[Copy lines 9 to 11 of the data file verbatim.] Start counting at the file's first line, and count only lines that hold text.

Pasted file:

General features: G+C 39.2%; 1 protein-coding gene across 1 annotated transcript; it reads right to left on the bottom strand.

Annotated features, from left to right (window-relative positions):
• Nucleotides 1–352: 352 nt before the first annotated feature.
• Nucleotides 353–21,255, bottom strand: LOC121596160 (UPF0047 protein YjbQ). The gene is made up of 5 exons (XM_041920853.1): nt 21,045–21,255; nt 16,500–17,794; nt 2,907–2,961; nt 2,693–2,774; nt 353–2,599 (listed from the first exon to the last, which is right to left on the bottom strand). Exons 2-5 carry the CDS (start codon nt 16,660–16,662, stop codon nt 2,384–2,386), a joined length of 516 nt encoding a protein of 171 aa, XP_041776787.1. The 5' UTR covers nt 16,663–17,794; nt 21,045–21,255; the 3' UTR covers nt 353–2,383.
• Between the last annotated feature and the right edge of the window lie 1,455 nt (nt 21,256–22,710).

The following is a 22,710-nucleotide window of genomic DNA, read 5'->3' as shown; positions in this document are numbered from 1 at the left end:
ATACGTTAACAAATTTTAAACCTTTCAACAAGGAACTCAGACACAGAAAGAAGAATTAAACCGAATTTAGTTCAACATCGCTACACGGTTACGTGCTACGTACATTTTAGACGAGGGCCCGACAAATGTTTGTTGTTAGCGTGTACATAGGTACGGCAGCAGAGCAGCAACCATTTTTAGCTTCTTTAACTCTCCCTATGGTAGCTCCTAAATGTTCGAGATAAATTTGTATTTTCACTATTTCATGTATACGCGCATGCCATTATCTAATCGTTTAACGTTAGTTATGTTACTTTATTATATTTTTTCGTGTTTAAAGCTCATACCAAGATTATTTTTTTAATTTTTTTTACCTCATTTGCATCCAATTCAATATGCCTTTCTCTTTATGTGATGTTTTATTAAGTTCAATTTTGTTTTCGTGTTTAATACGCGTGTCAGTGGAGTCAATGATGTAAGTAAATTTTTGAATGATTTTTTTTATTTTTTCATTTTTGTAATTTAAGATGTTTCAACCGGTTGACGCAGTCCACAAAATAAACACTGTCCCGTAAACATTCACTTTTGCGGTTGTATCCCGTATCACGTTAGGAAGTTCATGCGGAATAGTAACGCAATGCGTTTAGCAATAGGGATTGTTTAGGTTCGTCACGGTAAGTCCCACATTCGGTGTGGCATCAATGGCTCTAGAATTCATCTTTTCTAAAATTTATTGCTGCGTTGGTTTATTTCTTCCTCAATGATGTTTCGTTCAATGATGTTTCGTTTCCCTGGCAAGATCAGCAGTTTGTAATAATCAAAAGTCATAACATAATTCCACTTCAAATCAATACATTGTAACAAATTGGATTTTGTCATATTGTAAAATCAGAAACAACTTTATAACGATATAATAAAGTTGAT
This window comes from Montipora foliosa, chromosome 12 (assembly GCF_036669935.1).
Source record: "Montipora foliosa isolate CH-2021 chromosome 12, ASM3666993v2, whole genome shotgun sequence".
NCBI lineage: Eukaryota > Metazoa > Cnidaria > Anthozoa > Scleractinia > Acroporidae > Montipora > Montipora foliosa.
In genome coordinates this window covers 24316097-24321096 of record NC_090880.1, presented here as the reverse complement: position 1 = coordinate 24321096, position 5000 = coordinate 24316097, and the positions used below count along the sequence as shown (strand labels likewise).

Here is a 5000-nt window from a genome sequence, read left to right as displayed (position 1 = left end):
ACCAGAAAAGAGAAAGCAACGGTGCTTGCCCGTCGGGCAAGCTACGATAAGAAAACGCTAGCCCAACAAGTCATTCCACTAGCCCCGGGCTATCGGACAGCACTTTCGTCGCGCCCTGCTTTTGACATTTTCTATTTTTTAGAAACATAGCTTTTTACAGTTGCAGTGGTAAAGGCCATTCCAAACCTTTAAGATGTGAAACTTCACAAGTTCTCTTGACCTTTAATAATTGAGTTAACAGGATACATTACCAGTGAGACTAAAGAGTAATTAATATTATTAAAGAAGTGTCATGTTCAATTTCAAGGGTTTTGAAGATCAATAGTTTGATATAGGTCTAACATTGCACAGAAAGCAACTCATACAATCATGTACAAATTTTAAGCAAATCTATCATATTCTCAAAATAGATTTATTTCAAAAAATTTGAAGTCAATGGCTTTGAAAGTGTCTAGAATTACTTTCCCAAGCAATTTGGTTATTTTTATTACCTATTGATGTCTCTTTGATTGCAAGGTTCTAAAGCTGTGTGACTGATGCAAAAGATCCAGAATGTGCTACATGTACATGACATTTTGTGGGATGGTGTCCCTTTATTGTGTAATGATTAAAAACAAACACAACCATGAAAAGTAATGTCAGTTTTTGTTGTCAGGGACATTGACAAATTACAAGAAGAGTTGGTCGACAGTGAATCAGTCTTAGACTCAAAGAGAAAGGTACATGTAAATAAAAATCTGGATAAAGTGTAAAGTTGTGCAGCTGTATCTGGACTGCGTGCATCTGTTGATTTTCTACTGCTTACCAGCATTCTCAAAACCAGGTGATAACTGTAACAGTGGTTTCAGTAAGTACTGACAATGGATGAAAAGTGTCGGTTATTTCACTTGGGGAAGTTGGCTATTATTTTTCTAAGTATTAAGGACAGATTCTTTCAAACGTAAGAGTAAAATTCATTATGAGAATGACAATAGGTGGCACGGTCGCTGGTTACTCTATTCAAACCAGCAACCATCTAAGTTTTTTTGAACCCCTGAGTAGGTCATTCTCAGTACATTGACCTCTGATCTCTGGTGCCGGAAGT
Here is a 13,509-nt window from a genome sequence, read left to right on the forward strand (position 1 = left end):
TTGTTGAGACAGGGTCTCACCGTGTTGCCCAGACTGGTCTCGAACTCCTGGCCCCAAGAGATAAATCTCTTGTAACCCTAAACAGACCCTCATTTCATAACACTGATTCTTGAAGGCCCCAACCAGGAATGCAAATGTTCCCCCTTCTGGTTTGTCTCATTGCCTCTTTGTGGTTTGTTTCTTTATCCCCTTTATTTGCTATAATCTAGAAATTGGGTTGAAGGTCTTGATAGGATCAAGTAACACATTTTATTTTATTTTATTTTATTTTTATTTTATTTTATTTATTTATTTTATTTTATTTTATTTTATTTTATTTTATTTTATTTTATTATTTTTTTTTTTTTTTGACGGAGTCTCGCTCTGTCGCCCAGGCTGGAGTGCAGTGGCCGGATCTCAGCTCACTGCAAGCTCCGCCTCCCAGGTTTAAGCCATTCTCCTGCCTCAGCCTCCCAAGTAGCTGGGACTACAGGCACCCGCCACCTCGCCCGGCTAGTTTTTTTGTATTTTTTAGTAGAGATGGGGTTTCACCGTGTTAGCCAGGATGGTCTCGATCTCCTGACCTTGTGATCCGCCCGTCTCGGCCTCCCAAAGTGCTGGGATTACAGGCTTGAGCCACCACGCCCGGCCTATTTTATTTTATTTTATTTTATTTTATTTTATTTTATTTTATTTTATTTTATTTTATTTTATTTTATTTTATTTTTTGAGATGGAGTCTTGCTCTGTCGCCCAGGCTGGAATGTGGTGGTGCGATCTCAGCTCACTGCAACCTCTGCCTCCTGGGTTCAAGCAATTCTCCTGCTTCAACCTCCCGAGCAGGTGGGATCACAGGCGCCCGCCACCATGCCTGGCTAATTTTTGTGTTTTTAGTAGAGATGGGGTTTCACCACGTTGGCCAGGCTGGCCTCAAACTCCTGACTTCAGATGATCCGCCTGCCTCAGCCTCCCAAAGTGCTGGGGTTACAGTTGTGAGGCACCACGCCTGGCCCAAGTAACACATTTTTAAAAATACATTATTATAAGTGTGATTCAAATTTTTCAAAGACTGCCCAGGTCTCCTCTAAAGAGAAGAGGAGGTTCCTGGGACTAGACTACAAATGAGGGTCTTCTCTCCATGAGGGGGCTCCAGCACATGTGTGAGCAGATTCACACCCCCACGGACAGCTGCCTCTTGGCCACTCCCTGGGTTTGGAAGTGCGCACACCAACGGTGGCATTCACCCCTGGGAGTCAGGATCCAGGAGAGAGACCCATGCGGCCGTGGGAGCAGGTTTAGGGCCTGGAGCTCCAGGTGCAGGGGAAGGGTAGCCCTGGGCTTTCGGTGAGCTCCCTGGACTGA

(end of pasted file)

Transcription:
Source record: "Montipora foliosa isolate CH-2021 chromosome 12, ASM3666993v2, whole genome shotgun sequence".
NCBI lineage: Eukaryota > Metazoa > Cnidaria > Anthozoa > Scleractinia > Acroporidae > Montipora > Montipora foliosa.
In genome coordinates this window covers 24316097-24321096 of record NC_090880.1, presented here as the reverse complement: position 1 = coordinate 24321096, position 5000 = coordinate 24316097, and the positions used below count along the sequence as shown (strand labels likewise).